# Why these assignments produce different results?

Why

``````let ab a b = a 5 + b
``````

will produce

``````val ab : a:(int -> int) -> b:int -> int
``````

and

``````let ab2 a b = a 5 +b
``````

will produce

``````val ab2 : a:(int -> int -> 'a) -> b:int -> 'a
``````

Why this one space between '+' and 'b' makes this difference?

• In the expression `+b`, the `+` is interpreted as an unary operator (taking only `b` as argument). Commented Aug 20, 2015 at 11:09

It is all down to how the parser prioritises different syntactic options to avoid ambiguity.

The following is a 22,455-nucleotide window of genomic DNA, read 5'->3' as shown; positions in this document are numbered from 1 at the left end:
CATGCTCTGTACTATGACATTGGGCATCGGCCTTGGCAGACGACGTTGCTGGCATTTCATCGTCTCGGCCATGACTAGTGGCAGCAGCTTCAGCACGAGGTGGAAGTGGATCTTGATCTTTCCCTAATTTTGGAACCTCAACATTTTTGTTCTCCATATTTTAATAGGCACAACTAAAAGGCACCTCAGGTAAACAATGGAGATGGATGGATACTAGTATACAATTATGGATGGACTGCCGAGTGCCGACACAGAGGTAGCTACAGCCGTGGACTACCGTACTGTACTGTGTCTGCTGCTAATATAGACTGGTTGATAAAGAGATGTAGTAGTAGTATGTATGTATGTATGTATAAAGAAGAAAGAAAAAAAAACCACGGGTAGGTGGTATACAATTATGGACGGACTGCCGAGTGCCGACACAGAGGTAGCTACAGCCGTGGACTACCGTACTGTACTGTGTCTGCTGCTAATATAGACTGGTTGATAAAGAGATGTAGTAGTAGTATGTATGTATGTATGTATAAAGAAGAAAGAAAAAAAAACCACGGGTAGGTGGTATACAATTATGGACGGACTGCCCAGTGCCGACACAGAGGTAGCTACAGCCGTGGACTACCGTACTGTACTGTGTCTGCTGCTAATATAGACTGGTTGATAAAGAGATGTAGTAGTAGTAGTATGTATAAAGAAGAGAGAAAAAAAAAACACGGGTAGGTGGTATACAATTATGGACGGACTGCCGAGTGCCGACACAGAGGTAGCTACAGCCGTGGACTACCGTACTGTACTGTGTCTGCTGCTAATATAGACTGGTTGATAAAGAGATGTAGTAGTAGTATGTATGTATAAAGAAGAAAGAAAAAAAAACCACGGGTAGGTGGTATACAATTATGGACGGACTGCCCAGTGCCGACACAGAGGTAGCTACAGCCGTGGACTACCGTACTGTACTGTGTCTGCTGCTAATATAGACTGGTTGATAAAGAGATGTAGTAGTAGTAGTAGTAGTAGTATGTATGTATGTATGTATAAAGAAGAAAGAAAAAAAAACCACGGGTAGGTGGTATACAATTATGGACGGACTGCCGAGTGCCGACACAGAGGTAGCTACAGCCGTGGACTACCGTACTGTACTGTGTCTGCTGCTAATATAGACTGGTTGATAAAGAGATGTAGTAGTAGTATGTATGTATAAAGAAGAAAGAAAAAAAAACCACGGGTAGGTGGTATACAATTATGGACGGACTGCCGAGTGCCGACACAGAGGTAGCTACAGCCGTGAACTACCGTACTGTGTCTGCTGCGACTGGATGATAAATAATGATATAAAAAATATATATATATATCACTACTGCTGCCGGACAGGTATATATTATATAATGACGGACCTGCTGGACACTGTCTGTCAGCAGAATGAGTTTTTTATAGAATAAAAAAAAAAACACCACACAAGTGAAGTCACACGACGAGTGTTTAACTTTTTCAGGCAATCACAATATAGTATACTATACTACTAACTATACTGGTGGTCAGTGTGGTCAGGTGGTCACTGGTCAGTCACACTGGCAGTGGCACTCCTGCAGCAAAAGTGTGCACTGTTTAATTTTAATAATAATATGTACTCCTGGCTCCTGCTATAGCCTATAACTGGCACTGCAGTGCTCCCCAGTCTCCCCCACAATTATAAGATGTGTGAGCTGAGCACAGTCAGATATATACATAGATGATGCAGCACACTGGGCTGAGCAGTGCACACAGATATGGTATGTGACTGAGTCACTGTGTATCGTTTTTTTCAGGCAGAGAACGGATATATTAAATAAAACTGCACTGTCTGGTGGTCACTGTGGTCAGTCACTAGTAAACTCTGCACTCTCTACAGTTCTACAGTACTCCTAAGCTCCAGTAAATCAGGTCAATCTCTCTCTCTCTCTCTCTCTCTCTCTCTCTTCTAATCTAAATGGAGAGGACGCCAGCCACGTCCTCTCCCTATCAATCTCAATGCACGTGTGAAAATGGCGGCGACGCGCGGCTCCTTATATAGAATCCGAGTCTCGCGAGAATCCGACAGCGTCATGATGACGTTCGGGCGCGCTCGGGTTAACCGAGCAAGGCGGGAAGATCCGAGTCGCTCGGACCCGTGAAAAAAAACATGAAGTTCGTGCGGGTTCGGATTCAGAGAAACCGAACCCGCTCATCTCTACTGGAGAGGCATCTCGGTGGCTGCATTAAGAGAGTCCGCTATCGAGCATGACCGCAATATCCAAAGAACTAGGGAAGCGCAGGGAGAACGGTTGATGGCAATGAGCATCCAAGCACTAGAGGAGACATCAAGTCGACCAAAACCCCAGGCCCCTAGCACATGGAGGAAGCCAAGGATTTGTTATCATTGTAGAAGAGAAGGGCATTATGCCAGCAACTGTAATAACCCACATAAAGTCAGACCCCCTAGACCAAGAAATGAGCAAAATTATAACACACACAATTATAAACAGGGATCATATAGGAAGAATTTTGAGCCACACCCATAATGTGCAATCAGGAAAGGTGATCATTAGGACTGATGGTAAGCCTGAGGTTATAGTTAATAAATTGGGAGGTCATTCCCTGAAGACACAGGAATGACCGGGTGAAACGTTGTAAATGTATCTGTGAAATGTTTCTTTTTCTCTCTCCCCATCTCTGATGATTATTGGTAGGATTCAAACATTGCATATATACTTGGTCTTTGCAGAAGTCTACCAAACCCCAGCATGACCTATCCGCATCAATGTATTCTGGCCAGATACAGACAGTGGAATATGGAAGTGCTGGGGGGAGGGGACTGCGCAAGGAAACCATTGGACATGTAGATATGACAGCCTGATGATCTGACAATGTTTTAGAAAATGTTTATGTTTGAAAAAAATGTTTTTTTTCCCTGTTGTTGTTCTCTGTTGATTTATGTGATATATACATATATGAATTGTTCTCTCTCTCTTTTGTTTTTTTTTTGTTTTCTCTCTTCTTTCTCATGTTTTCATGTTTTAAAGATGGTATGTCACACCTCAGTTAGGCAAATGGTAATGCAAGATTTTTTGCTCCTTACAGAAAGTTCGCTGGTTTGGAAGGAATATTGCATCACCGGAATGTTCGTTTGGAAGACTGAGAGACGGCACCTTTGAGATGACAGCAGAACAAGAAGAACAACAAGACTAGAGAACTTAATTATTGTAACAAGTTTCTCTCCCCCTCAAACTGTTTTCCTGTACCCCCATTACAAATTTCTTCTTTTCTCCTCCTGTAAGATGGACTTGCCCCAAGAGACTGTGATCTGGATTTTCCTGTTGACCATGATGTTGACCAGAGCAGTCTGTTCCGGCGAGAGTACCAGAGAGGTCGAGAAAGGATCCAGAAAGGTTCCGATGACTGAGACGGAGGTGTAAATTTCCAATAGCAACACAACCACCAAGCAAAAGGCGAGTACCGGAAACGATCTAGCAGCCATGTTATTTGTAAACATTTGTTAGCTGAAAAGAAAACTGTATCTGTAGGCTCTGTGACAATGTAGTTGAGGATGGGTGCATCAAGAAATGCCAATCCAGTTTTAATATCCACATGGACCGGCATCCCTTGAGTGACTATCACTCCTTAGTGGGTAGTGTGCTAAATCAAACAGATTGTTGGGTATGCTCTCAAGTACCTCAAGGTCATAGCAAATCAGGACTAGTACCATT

`+` is both the binary addition operator and the unary "positive"1 operator. `5 + b` is thus the application of addition to two arguments; but `+b` is the positive operator applied to some symbol `b`.

Thus

``````let ab a b = a 5 + b
``````

is parsed as:

``````let ab a b = (a 5) + b
``````

with `a` being a function of one integer argument returning an int so it can be added to `b`; but

``````let ab2 a b = a 5 +b
``````

is parsed as:

``````let ab2 a b = a (5) (+b)
``````

with `a` being a function of two arguments, with no way to infer the type it returns.

1 I don't have an F# operator list to hand, so can't check the correct name. Edit: it appears I couldn't remember correctly: Arithmetic Operators (F#) :-).